Is becoming an atmospheric scientist right for me?
The first step to choosing a career is to make sure you are actually willing to commit to pursuing the career. You don’t want to waste your time doing something you don’t want to do. If you’re new here, you should read about:
Still unsure if becoming an atmospheric scientist is the right career path? Take the free CareerExplorer career test to find out if this career is in your top matches. Perhaps you are well-suited to become an atmospheric scientist or another similar career!
Described by our users as being “shockingly accurate”, you might discover careers you haven’t thought of before.
How to become an Atmospheric Scientist
Most graduate programs do not require prospective students to have a bachelor’s degree in atmospheric science. An undergraduate degree in mathematics, physics, meteorology, or engineering provides excellent preparation for graduate study in atmospheric science.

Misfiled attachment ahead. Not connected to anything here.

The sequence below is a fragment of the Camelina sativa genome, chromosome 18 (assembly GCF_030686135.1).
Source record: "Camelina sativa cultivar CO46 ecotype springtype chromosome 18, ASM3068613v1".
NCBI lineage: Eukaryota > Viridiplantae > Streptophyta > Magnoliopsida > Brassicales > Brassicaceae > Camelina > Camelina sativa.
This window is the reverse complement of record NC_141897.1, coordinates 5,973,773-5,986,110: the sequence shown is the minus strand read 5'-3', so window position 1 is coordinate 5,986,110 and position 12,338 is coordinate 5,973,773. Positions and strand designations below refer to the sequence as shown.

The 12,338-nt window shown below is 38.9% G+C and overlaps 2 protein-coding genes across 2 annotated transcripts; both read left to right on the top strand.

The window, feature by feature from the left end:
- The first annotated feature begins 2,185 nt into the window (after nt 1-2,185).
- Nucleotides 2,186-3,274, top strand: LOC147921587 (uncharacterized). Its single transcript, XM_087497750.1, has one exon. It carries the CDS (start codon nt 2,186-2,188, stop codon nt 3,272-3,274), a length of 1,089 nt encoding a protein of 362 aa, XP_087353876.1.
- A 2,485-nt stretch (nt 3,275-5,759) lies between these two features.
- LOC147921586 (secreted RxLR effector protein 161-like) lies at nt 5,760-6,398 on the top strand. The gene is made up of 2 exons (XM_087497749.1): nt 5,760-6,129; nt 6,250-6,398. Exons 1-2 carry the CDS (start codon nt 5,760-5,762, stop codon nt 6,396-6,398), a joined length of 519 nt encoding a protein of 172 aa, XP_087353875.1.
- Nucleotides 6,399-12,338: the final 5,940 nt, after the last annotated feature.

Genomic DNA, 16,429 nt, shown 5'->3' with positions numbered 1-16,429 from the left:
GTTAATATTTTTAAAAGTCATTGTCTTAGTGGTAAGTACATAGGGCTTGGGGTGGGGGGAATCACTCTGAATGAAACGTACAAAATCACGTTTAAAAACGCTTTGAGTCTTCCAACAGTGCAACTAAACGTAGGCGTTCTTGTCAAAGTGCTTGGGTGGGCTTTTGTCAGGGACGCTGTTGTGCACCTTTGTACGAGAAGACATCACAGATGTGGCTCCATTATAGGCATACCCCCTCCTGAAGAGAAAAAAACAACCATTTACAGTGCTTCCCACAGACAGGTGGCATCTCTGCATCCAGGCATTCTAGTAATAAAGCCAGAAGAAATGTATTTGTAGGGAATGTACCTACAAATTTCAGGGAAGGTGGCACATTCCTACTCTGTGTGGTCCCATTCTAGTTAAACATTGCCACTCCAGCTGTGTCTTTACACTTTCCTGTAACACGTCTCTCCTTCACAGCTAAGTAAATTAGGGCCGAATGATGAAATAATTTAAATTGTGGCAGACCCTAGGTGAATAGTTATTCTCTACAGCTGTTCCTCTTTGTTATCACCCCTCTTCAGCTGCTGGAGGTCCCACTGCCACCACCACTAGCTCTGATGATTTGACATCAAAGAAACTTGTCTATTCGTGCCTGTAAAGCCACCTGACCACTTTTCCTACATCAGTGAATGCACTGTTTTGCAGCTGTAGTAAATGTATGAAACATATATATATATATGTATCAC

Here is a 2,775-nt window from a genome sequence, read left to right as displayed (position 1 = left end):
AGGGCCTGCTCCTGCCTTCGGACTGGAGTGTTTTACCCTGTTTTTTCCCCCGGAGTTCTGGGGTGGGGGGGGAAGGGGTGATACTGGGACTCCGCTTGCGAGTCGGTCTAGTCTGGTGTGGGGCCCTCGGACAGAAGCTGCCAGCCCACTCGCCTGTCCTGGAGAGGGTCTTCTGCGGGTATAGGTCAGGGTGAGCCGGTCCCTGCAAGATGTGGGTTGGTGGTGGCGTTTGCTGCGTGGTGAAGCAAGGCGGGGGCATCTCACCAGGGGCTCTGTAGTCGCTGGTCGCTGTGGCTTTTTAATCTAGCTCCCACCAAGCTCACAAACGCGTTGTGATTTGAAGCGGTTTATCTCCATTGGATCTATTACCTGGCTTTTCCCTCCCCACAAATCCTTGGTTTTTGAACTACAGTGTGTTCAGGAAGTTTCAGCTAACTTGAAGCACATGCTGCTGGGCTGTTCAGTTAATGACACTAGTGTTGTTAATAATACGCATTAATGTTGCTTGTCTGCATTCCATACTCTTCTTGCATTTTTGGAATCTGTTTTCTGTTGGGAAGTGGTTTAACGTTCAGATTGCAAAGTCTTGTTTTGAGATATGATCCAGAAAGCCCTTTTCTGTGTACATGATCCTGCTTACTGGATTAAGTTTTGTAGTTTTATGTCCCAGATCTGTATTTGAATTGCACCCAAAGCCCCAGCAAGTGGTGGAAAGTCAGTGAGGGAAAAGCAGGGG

Atmospheric scientists who work in research usually need a master’s degree at a minimum, and preferably a Ph.D. in atmospheric sciences or a related field. A master’s degree in business administration (MBA) may be useful for meteorologists interested in working in private industry as consultants who help firms make important business decisions on the basis of their forecasts.
In addition to advanced meteorological coursework, graduate students take courses in other disciplines, such as oceanography and geophysics. Although it is not necessary, a post-graduate degree in atmospheric science can greatly enhance employment opportunities, pay, and advancement potential for meteorologists in government and private industry.